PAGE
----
Christians have a tendency to use their god’s name in vain or, as Ricky Gervais reworded it, “in vanity,” without even realizing it. What it means to not use god’s name in vain is to not attribute his power or blessing to the fulfillment of your personal desires. In other words, thanking god for helping you win that Grammy award or helping your team win the Super Bowl is using his name in vain. To clarify, one need only ask why god didn’t also let the other nominees win the Grammy, or why didn’t god let both teams win the Super Bowl? As much as I’d like to imagine god is a Green Bay fan, I imagine that if he existed and were as all-powerful as the writers of his memoirs said he is, then he’s got some more important things to do.
More important things such as sheltering the homeless, feeding the starving, rescuing the cast of Gilligan’s Island, and making sure hurricanes, tsunamis, tornadoes, and earthquakes never strike populated areas.
So god’s got his hands full. While Michael Phelps is busy earning his sixth gold medal, god is too busy making sure people never suffer or die, ever. Because that’s within his power. And he is loving.
Okay, so maybe god doesn’t end all suffering. My question is why? If he can, why doesn’t he? Is god evil?
What is evil? Evil, in our natural and earthly realm, can generally be accepted as acts of malice without any concern for consequences. The unjustified killing of another person whilst seeing absolutely nothing wrong with your actions, for example, could be considered evil. I could go into what does or does not justify the taking of a human life, but that could take a while and I’m trying to keep this relatively short. Let’s just try and agree, then, that torturing and murdering millions of people is evil or, at least, really really bad. Or at the very very least, not good. Okay, so the Holocaust was not good. We’re starting to see eye to eye now. We could also probably agree that the people still alive today who had nothing to do with the Holocaust but think it was completely justified (or deny it ever happened at all) are not good people. I would go so far as to say that person is a bit lacking in the morality department.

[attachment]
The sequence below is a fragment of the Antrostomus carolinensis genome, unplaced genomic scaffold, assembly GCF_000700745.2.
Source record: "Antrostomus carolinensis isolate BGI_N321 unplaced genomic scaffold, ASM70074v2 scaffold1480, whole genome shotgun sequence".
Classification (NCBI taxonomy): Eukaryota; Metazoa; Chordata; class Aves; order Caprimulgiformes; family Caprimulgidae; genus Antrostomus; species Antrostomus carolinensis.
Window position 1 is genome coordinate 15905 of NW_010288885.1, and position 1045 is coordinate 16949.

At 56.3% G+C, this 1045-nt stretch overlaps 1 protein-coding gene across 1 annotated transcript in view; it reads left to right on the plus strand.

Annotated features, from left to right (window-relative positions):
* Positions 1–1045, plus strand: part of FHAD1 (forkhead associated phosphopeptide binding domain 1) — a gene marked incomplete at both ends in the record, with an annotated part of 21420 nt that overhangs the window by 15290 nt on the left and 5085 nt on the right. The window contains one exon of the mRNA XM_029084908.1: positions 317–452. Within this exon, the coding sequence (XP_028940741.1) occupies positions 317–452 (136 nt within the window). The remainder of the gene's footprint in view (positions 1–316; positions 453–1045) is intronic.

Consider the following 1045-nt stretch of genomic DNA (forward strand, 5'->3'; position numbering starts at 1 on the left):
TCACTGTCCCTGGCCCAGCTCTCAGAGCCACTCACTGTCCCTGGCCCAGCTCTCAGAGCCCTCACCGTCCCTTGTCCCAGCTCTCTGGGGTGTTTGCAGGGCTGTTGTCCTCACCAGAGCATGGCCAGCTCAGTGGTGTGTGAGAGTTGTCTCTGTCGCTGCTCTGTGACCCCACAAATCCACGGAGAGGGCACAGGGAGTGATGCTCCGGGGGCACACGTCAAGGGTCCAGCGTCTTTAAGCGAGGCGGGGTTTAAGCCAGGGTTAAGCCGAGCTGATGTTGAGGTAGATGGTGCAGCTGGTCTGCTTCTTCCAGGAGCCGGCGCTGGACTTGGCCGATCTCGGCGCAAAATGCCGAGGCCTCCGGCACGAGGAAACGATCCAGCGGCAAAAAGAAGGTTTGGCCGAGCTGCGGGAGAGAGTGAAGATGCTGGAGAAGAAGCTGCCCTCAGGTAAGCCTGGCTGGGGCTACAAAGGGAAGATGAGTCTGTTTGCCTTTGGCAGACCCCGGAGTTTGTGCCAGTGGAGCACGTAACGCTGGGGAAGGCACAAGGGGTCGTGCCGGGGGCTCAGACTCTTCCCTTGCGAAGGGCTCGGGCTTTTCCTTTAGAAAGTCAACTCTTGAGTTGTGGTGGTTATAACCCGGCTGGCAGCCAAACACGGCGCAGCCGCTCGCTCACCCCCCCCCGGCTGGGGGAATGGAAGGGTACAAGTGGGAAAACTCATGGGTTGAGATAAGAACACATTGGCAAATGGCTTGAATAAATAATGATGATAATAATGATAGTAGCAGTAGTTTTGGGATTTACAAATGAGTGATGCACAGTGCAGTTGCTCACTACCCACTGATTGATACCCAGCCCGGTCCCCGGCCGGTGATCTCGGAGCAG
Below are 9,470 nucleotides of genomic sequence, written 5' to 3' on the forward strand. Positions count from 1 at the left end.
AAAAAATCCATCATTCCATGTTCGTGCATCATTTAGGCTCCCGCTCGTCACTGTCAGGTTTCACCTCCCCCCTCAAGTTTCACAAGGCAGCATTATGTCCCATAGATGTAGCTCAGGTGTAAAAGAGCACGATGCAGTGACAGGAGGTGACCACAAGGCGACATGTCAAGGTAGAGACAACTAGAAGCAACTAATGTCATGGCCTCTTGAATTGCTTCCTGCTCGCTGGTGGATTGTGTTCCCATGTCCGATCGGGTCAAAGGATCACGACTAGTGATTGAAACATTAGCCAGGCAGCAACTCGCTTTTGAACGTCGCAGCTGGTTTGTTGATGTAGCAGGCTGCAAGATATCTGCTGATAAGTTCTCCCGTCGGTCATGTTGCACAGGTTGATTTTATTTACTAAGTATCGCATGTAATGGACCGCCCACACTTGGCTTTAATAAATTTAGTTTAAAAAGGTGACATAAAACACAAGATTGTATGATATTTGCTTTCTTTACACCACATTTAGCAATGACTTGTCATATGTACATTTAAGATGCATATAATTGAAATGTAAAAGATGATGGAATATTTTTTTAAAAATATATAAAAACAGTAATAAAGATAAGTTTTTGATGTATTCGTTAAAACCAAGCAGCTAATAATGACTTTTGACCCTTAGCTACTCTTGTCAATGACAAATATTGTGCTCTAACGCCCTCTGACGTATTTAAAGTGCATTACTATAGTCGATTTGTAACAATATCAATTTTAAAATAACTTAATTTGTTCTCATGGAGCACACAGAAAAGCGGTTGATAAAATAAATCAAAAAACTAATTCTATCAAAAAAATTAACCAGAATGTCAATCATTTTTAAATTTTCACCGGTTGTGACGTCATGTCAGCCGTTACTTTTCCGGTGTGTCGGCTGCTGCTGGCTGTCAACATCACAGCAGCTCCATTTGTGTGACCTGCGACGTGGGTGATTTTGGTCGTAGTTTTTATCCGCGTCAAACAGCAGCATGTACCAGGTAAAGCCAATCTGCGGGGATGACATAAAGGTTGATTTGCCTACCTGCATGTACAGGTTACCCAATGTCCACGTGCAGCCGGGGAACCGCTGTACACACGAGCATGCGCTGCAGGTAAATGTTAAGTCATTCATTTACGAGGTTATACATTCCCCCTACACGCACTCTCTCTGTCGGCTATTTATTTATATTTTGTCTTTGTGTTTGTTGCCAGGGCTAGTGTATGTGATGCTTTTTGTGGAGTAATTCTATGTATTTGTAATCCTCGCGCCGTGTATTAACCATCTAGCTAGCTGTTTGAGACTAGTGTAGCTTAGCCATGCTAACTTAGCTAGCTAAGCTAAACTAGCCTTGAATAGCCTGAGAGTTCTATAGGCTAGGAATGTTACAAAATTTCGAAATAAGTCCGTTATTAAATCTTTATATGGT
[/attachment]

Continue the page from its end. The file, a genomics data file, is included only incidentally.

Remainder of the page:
So what if somebody has the capability to snap his fingers (hyperbolically) and end all the suffering in the world immediately, but chooses to do nothing despite his powers? One could then blame the continued existence of suffering on that somebody (or in this case, on that god). That somebody is knowingly allowing children to suffer from starvation on a daily basis, all the while having the power to make it stop. Does a child deserve to suffer from starvation? Absolutely not; no sane person would ever say a child (or anybody, for that matter, but I’m using children specifically because people don’t seem to be as emotional about adults suffering) deserves to suffer, for any reason. Choosing to ignore or even prolong suffering is not simply apathy – it is evil.
A good god is not apathetic to suffering, and an apathetic god is not worthy of being worshiped. Is god good? If so, why is there pain and suffering? If not, why do so many people look up to him?